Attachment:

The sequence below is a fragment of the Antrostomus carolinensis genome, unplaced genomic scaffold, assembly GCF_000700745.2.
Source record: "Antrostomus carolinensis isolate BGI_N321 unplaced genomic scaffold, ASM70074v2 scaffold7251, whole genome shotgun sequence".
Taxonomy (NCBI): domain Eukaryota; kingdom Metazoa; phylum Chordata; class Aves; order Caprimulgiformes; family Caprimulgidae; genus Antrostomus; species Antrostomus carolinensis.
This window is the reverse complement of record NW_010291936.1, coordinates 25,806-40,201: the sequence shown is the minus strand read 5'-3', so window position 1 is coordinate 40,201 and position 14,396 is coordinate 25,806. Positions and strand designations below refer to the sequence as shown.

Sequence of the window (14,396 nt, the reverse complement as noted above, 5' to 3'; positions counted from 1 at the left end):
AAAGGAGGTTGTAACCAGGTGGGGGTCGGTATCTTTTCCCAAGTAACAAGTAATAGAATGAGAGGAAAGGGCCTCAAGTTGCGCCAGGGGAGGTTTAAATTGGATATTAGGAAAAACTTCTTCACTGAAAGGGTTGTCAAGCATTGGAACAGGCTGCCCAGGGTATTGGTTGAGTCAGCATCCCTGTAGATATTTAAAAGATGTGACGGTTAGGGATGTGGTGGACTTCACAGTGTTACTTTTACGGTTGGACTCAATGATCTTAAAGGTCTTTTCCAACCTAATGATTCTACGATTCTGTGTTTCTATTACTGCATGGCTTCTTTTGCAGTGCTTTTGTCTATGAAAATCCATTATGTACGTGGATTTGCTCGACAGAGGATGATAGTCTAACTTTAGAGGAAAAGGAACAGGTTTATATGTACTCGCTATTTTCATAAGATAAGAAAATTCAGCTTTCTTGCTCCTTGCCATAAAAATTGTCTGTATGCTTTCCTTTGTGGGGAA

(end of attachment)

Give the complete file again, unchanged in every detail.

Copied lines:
The sequence below is a fragment of the Antrostomus carolinensis genome, unplaced genomic scaffold, assembly GCF_000700745.2.
Source record: "Antrostomus carolinensis isolate BGI_N321 unplaced genomic scaffold, ASM70074v2 scaffold7251, whole genome shotgun sequence".
Taxonomy (NCBI): domain Eukaryota; kingdom Metazoa; phylum Chordata; class Aves; order Caprimulgiformes; family Caprimulgidae; genus Antrostomus; species Antrostomus carolinensis.
This window is the reverse complement of record NW_010291936.1, coordinates 25,806-40,201: the sequence shown is the minus strand read 5'-3', so window position 1 is coordinate 40,201 and position 14,396 is coordinate 25,806. Positions and strand designations below refer to the sequence as shown.

Sequence of the window (14,396 nt, the reverse complement as noted above, 5' to 3'; positions counted from 1 at the left end):
AAAGGAGGTTGTAACCAGGTGGGGGTCGGTATCTTTTCCCAAGTAACAAGTAATAGAATGAGAGGAAAGGGCCTCAAGTTGCGCCAGGGGAGGTTTAAATTGGATATTAGGAAAAACTTCTTCACTGAAAGGGTTGTCAAGCATTGGAACAGGCTGCCCAGGGTATTGGTTGAGTCAGCATCCCTGTAGATATTTAAAAGATGTGACGGTTAGGGATGTGGTGGACTTCACAGTGTTACTTTTACGGTTGGACTCAATGATCTTAAAGGTCTTTTCCAACCTAATGATTCTACGATTCTGTGTTTCTATTACTGCATGGCTTCTTTTGCAGTGCTTTTGTCTATGAAAATCCATTATGTACGTGGATTTGCTCGACAGAGGATGATAGTCTAACTTTAGAGGAAAAGGAACAGGTTTATATGTACTCGCTATTTTCATAAGATAAGAAAATTCAGCTTTCTTGCTCCTTGCCATAAAAATTGTCTGTATGCTTTCCTTTGTGGGGAA